So, it sounds like the Heat don’t have to be worried about you being out of shape or your past injuries?

I need to put on some weight, which is usually the opposite. Usually, it’s like, ‘He needs to lose some weight and shed some pounds.’ But for me, I was doing a lot of boxing. I was on the court a little bit. I was working strategic. I was working smarter, not harder, on the court getting into basketball shape. I was always getting my reps. But in terms of my endurance, I am ready to go.

What did you miss the most about not being on the court?

I occupied my mind so much that I didn’t give myself an opportunity to miss it. I was waking up 6 a.m., 7 a.m, every day. Playing ball, you don’t have to work out that early. You can sleep in late and get in 8, 8:30 at the earliest. But during this stretch I was waking up at 6 and 7 a.m. to start my days. I was making sure I was getting my work in whether it was in the gym or doing my other workout stuff. Then, I was going to my office in downtown San Francisco [from the East Bay Area].

Then I had my CEO fireside chats. I had 12-15 of those. I was just getting to it and getting to work. I wasn’t going to sit around and just wait. I was going to take some action and do what I had to do.

What is your message to players?

What I’ve learned is you got to learn what you can and can’t leverage. You got to know your situation. And then, you also have to understand more so than anything is that any opportunity can come at anytime. And you have to be prepared for it. You got to have a broad understanding of the history of the game, the business of the game. You have to know the people that are really well-respected throughout the league. Pat is one of those guys.

My homework was done before. [The Heat] kind of came in late as a team. They were really smart. If you get in too early, you can get leveraged because you show you have interest. Then, you can be used as leverage for someone else. They moved in silence, which was pretty smart.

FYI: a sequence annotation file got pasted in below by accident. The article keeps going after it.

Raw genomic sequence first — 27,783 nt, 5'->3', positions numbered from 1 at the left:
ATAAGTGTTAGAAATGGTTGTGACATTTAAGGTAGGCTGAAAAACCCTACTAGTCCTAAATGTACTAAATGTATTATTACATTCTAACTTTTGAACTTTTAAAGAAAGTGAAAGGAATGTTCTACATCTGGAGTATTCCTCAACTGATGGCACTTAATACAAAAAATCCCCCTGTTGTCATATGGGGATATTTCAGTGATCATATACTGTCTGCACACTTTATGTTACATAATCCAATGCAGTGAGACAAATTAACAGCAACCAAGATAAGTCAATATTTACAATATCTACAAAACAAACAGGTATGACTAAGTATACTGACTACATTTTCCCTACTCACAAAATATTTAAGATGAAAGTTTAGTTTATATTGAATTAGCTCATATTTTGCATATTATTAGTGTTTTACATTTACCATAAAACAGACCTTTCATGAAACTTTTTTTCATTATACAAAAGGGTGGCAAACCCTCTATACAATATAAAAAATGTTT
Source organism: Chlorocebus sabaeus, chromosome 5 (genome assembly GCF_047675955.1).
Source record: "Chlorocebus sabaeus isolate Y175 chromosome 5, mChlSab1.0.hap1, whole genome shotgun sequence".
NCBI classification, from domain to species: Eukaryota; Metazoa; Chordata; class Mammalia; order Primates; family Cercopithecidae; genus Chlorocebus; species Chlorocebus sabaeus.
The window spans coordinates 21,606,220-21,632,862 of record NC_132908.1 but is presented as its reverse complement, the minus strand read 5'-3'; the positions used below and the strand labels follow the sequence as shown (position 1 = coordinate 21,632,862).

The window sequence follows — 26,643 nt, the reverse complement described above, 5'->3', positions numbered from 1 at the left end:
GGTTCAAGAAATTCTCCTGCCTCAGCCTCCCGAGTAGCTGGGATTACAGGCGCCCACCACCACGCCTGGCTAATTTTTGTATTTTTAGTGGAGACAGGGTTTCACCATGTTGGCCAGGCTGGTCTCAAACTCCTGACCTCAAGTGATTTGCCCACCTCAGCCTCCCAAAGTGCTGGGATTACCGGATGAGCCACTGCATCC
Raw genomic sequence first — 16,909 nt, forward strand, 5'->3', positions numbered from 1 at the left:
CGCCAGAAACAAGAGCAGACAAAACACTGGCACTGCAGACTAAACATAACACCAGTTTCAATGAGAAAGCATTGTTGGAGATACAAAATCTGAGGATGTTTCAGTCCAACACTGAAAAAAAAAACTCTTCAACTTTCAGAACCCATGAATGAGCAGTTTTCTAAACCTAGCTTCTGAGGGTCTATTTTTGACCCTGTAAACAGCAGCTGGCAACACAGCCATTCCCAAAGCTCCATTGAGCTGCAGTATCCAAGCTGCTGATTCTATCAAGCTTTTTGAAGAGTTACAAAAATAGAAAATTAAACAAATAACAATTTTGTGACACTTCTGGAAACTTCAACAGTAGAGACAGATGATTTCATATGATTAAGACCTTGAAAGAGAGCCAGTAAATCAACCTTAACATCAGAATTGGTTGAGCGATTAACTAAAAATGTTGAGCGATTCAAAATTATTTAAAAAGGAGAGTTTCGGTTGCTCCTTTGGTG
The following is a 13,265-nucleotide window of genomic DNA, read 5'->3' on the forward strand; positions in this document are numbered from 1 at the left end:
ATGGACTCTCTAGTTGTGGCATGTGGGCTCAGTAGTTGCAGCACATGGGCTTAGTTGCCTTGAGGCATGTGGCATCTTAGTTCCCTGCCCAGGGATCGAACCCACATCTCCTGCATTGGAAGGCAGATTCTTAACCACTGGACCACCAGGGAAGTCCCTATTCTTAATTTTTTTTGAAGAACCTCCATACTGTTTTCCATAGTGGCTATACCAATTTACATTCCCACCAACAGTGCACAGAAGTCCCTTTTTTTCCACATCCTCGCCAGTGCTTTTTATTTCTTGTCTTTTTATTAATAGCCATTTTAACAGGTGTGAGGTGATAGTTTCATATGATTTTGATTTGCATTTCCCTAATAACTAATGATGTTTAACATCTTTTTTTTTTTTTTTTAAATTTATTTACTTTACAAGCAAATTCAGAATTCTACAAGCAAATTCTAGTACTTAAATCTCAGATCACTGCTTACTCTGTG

What makes Miami a good place for you?

I know their makeup a little bit. I’ve seen their young guys play. Kendrick Nunn was on [the Warriors’] training camp roster [last year]. … Bam Adebayo, I knew a lot about. [Ex-Warriors teammate] Shaun Livingston has spent a lot of time down there and was telling me about it. You keep an eye of what is going on in the league.

I got a 2-year-old and a 12-year-old. It was more so getting comfortable with living so far away and what that would look like. One thing I didn’t want it to be was a rental-type situation where you can be there for like 80 days. You can’t really buy into that. You can’t settle into 80 days on any job. So, it’s let’s build for something.’ That really piqued my interest.

Pat really reminds me of [former Warriors executive] Jerry West. They’re very good. I am a huge fan of Jerry. He’s my guy. They’ve been around the league so long. They have been around so many eras. They’ve seen so much. I read Pat’s book [The Winner Within: A Life Plan for Team Players] about four years ago. [West and Riley] have that smoothness to them. They can sell you anything, but it’s genuine. It’s not a fake dream. It’s a dream, something you can see in your realm.

Have you talked to Jimmy Butler?

No, they’re playing right now. Someone was asking me what I thought about playing with Jimmy. Everyone has their perception of somebody. I was like, ‘It is going to be very easy.’ I played with superstars when I was rookie in the league and some of the top players in the league in my 15th season. I’m going to complement him very well, and I’m looking forward to it.